19 Mar 2009

Vergauwen, A Metalogical Theory of Reference, 2.3.1 Model Theory

by Corry Shores
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Roger Vergauwen

A Metalogical Theory of Reference: Realism and Essentialism in Semantics

Chapter 2: Reference and Theory of Reference
2.3 Model Theory and Model Theoretic Semantics

2.3.1 Model Theory

Formals systems such as logic are constructed with syntactical rules which determine what formulas are considered well-formed (WFFs). The models provide the semantic function of determining what the WFFs refer-to. In order to determine whether or not a proposition is true, we will need to know for example what predicates such as P and Q stand-for.

So the model might say that J refers to the individual John, and that P refers to the set of sleeping individuals. Then, when we construct the formula P (J), we know this means "John is sleeping." If John really is sleeping, then P (J) is true. Hence P (J) expresses the truth conditions for the proposition 'John is sleeping.' Model theory studies this reference relation between formal languages and and their possible models or interpretations. We may represent a model as a structure,
It is made-up of two components.

D is the universe of discourse. It is made-up of a set of elements. These elements will function as the values or the denotations for the WFFs.

F is function. It determines the elements that expressions in D refer-to. Functions take an element from the set of expressions and assigns to the elements from the domain of the function. The element obtained by means of the function is called the value of the function. The particular formulation that we are interpreting is called the argument. So we take an example:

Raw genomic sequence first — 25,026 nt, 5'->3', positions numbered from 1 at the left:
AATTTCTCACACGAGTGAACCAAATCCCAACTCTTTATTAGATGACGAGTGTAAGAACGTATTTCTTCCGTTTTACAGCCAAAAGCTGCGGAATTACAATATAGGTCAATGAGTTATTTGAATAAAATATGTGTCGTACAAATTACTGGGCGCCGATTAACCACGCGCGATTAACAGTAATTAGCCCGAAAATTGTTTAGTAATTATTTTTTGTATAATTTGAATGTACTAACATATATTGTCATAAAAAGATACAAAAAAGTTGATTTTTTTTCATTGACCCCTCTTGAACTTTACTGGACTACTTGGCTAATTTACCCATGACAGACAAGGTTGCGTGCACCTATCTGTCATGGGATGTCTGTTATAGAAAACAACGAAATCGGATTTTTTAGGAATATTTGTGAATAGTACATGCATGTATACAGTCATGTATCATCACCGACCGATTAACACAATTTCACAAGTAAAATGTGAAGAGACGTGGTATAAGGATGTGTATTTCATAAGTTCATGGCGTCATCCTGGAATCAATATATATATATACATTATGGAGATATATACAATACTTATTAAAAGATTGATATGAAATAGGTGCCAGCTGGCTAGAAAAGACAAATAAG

F (x) = 2x + 1

We know that this takes a number from the set of numbers and maps it onto another number in the set of numbers. In this case, we double the first number and add 1 to it.

We might take the D and the F of the model together. They form its ontology.

We will now consider an example from predicate logic.

(Pa V Qb)

At this point, we do not know whether or not the above formulation is true. We know that it is well-formed, because it follows our rules of syntax. The model will tell us what these symbols are referring-to. We will consider the universe to be the natural numbers. Predicate P will be 'is an even number. Predicate Q will be 'is an odd number'. We will say that a refers to the number 2. And b refers to 3. We see then that this formula says "either 2 is an even number, or 3 is an odd number." Of course, this is a true statement.

Vergauwen, Roger. A Metalogical Theory of Reference: Realism and Essentialism in Semantics. London: University Press of America, 1993.

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